You only need a couple of corners to realise this is a properly well-sorted hatch. It keeps its body in check far better than its two big VW Group rivals through fast direction changes, with lightning-quick steering that’s impossible to fault for accuracy – even if it’s not blessed with quite as much genuine feedback as we’d like.
As with the petrol version, you do have to be bit careful when feeding the power back in on the exit of corners – especially when it’s teeming with rain as it was at points along our Spanish test route. But despite having 11 per cent more torque than the petrol ST, there’s actually less torque steer to deal with. This is partly, Ford says, down to software tweaks in the ESP, but also because the diesel has a different final drive ratio, so there’s actually less torque arriving at the wheels.
The engine impresses in other respects, too. It’s strong from 1500rpm but done by 4000rpm, so although there’s no point revving it out you can make pretty rapid progress by short-shifting. If you’re looking for outright pace, of course, the identically priced petrol-powered version is still the way to go.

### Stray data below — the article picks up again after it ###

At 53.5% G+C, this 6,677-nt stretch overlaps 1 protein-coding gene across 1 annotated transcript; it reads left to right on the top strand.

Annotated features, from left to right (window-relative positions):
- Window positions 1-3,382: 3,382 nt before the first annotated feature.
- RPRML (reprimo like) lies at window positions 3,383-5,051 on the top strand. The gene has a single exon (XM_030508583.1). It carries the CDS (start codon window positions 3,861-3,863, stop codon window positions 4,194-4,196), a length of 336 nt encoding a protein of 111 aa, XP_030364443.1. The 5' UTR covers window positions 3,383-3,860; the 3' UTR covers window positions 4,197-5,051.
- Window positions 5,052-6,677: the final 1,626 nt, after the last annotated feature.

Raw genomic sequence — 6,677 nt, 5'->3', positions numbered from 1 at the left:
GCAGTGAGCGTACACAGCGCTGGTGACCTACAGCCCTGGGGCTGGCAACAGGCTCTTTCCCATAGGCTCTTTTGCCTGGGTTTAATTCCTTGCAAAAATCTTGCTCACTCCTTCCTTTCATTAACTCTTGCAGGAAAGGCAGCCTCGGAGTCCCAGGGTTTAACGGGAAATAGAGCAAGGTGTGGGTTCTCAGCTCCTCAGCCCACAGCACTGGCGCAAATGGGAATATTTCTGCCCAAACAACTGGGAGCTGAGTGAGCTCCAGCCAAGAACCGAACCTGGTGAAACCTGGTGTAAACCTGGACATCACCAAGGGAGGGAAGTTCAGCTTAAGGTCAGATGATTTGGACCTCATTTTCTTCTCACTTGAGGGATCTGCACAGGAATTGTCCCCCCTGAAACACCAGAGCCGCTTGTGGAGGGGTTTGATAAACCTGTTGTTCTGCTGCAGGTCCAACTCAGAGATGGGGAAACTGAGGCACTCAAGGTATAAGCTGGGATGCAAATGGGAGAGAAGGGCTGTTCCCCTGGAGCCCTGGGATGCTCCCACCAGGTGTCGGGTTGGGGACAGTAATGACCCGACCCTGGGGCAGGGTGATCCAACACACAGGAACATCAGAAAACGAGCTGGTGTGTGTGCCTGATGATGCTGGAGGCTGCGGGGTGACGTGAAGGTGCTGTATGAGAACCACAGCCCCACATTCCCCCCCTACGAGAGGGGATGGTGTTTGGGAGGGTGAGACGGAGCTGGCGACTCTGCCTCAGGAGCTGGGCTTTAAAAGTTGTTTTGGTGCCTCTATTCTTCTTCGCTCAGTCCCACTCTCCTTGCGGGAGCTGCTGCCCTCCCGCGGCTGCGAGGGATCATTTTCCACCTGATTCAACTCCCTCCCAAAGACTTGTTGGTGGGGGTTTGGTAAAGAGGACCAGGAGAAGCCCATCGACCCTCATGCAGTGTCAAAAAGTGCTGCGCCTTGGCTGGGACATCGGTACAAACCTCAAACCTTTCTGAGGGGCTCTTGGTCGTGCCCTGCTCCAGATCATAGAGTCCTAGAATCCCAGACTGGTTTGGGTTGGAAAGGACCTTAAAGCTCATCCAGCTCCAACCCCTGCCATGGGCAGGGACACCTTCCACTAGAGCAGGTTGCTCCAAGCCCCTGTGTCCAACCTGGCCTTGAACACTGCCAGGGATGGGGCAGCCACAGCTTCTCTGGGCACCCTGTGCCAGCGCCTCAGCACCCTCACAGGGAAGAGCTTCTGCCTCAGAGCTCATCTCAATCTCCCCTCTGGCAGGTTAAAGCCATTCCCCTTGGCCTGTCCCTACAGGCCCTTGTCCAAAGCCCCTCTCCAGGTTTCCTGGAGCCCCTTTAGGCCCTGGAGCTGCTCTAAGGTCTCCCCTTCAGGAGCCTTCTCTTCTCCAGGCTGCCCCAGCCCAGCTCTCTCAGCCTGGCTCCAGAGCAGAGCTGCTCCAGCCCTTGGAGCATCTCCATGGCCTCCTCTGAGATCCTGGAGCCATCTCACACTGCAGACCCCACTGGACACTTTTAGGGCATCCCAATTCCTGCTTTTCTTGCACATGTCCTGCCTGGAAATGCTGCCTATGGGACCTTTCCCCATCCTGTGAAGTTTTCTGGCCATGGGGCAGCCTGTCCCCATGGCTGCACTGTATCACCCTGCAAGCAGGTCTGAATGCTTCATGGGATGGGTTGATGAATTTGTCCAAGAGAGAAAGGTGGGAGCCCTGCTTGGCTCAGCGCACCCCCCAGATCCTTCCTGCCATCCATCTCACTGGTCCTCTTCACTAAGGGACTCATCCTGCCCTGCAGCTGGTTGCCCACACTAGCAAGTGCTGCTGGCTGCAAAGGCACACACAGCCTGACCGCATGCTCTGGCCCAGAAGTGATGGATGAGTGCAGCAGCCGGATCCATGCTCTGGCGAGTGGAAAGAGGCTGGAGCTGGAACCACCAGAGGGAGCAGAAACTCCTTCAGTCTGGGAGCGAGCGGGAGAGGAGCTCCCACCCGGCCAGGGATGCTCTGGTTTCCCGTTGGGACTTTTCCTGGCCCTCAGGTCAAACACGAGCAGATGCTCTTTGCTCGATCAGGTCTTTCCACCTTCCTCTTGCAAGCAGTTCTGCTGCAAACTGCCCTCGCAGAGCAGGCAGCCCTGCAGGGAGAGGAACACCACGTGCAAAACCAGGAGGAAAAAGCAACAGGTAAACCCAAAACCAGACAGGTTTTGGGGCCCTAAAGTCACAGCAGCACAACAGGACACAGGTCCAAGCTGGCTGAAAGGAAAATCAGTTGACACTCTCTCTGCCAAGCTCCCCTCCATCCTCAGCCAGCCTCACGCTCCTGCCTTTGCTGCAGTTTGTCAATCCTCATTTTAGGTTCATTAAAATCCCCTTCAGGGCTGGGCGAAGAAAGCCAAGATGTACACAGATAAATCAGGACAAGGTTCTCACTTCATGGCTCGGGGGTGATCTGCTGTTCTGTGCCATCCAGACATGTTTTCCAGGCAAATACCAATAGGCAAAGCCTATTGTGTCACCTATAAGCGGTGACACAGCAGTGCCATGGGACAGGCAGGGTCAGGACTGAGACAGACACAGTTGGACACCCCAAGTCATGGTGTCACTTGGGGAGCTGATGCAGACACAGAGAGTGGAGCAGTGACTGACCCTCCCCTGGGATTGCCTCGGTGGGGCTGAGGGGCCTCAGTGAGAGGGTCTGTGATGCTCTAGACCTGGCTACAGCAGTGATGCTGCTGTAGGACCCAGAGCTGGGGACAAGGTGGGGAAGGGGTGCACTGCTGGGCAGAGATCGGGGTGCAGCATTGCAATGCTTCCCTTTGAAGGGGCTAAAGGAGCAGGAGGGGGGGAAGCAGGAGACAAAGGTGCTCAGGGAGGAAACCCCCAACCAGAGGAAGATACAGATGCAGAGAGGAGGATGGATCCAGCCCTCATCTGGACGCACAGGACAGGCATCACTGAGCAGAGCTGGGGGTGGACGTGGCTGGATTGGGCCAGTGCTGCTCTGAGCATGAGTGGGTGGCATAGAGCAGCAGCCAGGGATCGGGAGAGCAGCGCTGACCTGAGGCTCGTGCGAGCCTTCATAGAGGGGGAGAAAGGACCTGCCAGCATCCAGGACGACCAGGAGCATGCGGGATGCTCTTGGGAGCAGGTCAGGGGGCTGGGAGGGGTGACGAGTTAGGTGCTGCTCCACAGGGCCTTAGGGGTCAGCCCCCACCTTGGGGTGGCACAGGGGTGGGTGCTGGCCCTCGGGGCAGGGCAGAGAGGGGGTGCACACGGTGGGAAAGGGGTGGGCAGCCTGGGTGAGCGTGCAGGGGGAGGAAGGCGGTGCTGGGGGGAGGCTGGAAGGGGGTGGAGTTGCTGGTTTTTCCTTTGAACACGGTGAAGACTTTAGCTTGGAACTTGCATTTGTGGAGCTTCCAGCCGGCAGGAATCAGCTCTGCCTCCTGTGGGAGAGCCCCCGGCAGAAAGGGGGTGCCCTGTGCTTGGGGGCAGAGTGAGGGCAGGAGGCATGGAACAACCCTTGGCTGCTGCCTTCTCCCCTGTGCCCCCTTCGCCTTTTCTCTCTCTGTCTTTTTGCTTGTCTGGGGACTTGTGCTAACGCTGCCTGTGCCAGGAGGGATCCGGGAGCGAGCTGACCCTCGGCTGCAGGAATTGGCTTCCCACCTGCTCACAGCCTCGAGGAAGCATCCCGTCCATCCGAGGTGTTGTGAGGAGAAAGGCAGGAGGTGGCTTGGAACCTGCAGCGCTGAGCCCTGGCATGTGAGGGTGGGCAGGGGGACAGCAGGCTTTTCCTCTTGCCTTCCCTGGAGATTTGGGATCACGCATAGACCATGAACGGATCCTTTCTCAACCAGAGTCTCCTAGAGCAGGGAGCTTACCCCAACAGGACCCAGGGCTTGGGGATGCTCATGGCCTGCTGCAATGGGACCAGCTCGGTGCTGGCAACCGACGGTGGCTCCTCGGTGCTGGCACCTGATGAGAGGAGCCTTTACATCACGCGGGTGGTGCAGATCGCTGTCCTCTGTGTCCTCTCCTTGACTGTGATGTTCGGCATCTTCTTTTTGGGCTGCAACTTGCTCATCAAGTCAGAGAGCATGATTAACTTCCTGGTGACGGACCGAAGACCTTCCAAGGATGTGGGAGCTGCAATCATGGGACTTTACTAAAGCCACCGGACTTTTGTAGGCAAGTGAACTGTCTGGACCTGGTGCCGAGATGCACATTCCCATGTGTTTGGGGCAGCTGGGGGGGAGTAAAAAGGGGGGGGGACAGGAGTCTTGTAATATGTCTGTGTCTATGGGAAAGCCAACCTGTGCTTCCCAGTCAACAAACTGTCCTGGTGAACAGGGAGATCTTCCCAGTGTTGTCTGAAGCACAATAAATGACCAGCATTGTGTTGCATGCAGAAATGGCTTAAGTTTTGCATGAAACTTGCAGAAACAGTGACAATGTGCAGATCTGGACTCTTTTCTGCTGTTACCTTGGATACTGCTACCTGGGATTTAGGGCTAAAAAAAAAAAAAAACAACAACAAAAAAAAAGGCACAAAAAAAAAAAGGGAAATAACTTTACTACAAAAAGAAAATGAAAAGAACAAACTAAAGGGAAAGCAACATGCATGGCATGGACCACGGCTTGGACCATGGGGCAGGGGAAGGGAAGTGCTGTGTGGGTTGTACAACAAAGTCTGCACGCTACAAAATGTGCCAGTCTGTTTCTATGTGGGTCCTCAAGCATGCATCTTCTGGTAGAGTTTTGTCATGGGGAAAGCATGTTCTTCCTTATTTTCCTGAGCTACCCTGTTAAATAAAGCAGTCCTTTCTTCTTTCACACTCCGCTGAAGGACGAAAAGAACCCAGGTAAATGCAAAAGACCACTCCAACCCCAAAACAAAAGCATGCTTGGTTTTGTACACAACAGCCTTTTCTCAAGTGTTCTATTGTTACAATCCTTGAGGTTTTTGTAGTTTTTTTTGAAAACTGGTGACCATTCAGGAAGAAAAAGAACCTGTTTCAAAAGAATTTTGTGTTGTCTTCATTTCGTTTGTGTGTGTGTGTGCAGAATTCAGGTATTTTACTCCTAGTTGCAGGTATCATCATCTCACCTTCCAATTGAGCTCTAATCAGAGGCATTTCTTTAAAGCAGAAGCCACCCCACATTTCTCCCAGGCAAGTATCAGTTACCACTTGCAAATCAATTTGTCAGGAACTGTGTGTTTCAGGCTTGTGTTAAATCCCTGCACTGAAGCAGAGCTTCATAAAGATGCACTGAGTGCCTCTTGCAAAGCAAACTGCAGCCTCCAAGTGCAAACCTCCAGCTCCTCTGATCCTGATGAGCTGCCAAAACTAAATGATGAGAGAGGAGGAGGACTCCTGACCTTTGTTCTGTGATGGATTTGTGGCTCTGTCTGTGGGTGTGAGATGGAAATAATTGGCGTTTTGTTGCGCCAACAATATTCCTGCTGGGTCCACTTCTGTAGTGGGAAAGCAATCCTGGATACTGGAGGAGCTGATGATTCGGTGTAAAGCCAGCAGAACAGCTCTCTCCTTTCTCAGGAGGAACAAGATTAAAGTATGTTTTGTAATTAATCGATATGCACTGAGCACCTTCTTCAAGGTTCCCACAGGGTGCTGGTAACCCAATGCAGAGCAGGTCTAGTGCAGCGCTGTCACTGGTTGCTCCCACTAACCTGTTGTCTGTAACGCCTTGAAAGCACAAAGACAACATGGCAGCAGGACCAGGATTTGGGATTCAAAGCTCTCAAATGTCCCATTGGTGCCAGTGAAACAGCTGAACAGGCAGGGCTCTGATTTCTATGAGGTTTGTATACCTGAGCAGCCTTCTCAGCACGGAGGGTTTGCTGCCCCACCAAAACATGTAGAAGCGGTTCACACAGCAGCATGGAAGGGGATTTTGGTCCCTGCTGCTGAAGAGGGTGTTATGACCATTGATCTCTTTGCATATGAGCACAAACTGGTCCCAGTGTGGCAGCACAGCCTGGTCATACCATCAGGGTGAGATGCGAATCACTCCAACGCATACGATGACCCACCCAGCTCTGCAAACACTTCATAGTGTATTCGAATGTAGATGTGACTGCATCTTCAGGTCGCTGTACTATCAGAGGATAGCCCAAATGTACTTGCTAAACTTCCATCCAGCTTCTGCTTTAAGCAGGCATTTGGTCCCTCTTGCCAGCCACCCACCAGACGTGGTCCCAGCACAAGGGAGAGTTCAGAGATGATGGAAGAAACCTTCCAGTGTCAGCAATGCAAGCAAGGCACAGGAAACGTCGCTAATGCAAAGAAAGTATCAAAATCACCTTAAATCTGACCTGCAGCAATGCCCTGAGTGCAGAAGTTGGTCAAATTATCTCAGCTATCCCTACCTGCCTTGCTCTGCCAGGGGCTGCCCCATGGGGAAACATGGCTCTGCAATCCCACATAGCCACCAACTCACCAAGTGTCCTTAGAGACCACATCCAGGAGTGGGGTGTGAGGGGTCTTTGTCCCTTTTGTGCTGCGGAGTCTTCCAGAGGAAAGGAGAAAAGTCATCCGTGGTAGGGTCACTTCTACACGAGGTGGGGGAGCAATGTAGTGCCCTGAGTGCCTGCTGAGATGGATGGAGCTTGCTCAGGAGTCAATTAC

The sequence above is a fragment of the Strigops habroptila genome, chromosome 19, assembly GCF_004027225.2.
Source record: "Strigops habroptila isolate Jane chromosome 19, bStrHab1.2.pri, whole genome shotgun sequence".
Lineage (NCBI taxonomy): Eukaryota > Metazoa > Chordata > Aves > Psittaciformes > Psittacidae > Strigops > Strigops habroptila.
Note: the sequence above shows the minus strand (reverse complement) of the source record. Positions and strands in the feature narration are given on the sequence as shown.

As with the petrol, the diesel's engine noise is overdubbed by a sound symposer. We’ve questioned how authentic the noise sounds in the past, but when it’s drowning out diesel clatter it’s surprisingly welcome. It’s just a shame the boomy soundtrack doesn’t subside a bit more at a fast motorway cruise.
There’s also another downside that we’ve already alluded to, because while some rivals combine a relatively easygoing nature with a reasonable amount of fun, the Focus is all about the latter. That means it’s firm - impeccably well damped, as you’d expect of anything wearing the Blue Oval, but decidedly firm nonetheless. This is the biggest issue at speed, as the high-frequency vibrations you feel through your backside do become quite annoying.